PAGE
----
Thursday, August 4, 2011

A Poorly Selected PLCB Chairman Resurfaces, Again Peddling Questionable Wine Deals

Jonathan Newman, a failed political candidate with no apparent experience in the liquor industry, landed a politically inspired appointment to the Pennsylvania Liquor Control Board consequent to a family fortune sculpted from nose jobs performed for Philadelphia's well-heeled but poorly proboscissed (Dr. Julius Newman's cash also paved the route Newman's mother followed to a spot on the state Supreme Court). Young Newman then complained about "heavy-handed politics" at the Board while quitting consequent to a dispute over another political appointment.

As a PLCB member, Newman ignored the public interest -- and in particular did nothing about the emergence of Pittsburgh's South Side as a deadly, liquor-soaked cesspool -- because he was too busy "cultivating relationships and friendships" with liquor industry players, who rewarded him with a nice set-up in the wine business after Newman quit the PLCB. (Newman's wine industry friends had profited handsomely from misleading "discount" pricing practices, introduced by Newman, that probably would have generated a consumer fraud investigation had the scammer not been a government agency.)

Newman is back in the public eye, peddling the liquor store privatization program pushed by Rep. Mike Turzai. Reasonable arguments support closure of the Commonwealth's monopoly on wine and spirits sold by the bottle. They would be easier to swallow if the loudest voices in the debate so far -- Turzai, Newman, the Post-Gazette editorialists, hackneyed ideologues masquerading as experts, buggy whip peddlers -- were not so distasteful.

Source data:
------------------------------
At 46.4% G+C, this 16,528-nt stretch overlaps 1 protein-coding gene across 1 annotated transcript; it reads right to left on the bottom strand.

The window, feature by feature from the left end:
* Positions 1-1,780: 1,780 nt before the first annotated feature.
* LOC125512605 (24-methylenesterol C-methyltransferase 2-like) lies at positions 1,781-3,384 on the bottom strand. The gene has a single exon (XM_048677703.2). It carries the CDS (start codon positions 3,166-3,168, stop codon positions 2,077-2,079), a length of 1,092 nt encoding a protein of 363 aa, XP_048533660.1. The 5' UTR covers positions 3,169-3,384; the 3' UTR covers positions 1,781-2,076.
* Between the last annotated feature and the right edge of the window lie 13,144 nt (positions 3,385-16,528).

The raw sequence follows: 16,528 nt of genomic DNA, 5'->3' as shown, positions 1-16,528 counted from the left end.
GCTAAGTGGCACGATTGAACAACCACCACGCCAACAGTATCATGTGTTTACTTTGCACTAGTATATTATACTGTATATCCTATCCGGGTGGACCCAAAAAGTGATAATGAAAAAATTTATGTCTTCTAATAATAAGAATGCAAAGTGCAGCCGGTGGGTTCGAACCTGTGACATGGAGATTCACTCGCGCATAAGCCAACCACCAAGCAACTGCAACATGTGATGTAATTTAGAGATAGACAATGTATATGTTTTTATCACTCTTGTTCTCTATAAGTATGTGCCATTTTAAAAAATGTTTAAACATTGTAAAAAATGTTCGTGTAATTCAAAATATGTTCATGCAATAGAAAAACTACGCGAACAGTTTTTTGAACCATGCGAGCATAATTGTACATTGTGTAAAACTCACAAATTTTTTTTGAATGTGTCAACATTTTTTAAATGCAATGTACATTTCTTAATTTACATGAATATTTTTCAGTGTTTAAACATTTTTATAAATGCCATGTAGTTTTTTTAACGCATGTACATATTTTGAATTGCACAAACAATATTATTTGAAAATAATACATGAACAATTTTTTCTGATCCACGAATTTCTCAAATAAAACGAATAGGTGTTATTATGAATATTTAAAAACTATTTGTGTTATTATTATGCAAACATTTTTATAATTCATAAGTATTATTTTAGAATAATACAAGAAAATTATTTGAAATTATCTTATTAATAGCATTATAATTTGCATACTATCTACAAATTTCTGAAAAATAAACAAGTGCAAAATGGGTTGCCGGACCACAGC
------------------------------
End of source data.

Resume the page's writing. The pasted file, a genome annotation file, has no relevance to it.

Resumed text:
While awaiting a voice for the public interest to join the table, Pennsylvanians should stick with a glass of water, or perhaps have a beer.

(Speaking of taste, some wine fanciers seem unimpressed by Newman's nose for vintages.)

Infytune: Spill The Wine, Eric Burdon and War

14 comments:

Joe Q Reader said...

I have a serious question. If the City Paper and Infynonymous can put together connect the dots stories like this, why can't the Post Gazette or the Trib or the other so called real newspapers? The City Paper has a fraction of the budget, Infy is some schlub sitting in a basement somewhere typing while eating Cheetohs *no offense*, what is up here????

Infinonymous said...

Dear Joe Q Reader:

Thank you for the kind words.

For the record, we do not like Cheetos. We prefer a mix of craisins, cashews, diced dried apricot, dark chocolate chips, sunflower seeds, walnuts, dried cherries, shelled pistachios, and pecans.

As of today, we call it "Schlub Mix."

Anonymous said...

You're blowing your cover Infy. I found an East End Co-Op receipt over the weekend listing exactly those items. Beth Pittinger's phone number was scrawled on the back.

Infinonymous said...

We never purchase all of the ingredients from a single store or in a single purchase, for precisely this reason.

Anonymous said...